Libertarians are not conservatives, yet are now being courted by the American conservative party (which I think is what the OP was saying).


They aren't strictly libertarians either. See gay rights, abortion, 14th amendment, etc.
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Boaty McBoatface
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eknauer wrote:
slatersteven wrote:
eknauer wrote:
This is where left/right labels fail since many of these “radicals” are to the left of Obama on issues such as military interventionism, drug decriminalization, and privacy/4th Amendment concerns. If this trend continues, the real losers are the neocons and good riddance IMO.
Libertarians are not conservatives, yet are now being courted by the American conservative party (which I think is what the OP was saying).


They aren't strictly libertarians either. See gay rights, abortion, 14th amendment, etc.
A libertarian is a conservative who wants the right to do something people consider immoral (ironically like a hippie).
 
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Boaty McBoatface
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bjlillo wrote:
slatersteven wrote:
bjlillo wrote:
You're full of shit.
A nuanced and well thought out argument there. I seem to recall some Republicans saying exactly what the OP says.


Did you happen to catch the last line of his OP? If not, go back and re-read it. Then you'll see the hilarity in my post.
Did you not realize he pulled a Tripp on you, and got you to react exactly as he wanted?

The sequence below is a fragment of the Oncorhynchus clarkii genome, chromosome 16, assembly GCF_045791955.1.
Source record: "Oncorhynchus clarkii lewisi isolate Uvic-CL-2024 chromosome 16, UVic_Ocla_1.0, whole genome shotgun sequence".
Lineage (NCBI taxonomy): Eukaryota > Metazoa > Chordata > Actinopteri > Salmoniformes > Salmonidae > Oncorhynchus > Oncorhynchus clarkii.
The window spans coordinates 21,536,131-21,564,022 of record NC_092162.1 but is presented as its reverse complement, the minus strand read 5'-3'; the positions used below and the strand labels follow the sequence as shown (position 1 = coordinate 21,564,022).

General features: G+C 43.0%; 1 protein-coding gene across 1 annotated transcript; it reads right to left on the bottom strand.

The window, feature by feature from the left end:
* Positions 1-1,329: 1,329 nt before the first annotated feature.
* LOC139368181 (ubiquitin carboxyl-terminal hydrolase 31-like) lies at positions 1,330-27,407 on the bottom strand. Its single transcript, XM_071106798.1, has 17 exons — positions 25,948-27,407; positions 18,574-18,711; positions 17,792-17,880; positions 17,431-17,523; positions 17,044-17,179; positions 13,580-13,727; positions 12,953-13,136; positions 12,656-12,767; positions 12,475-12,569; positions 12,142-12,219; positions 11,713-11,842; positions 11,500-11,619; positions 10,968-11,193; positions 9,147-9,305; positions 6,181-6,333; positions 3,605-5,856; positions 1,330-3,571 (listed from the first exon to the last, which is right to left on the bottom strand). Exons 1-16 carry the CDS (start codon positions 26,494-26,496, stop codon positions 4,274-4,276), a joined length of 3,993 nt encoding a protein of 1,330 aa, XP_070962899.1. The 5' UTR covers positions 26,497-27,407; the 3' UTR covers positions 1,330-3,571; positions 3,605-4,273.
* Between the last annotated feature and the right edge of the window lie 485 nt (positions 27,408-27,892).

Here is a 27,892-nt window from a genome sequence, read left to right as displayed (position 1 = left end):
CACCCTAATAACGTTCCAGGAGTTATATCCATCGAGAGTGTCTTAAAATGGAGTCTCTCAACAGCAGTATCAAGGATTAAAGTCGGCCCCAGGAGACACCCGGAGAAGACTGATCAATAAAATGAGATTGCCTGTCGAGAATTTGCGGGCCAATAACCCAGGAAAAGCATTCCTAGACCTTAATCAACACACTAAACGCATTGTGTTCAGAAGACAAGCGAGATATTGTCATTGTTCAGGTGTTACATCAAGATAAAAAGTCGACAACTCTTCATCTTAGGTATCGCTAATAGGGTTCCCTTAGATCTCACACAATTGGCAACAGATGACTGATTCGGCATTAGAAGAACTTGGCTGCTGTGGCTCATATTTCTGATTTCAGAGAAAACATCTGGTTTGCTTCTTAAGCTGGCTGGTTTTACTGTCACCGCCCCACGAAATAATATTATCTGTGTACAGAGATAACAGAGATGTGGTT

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Eric Knauer
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slatersteven wrote:
eknauer wrote:
slatersteven wrote:
eknauer wrote:
This is where left/right labels fail since many of these “radicals” are to the left of Obama on issues such as military interventionism, drug decriminalization, and privacy/4th Amendment concerns. If this trend continues, the real losers are the neocons and good riddance IMO.
Libertarians are not conservatives, yet are now being courted by the American conservative party (which I think is what the OP was saying).


They aren't strictly libertarians either. See gay rights, abortion, 14th amendment, etc.
A libertarian is a conservative who wants the right to do something people consider immoral (ironically like a hippie).


On social issues, yes, but there are serious disagreements on economics and national defense as well.
 
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I assume libertarians are a party of their own. They have a candidate every election. I'm not sure why they are bunched up with the social conservative party(Republicans).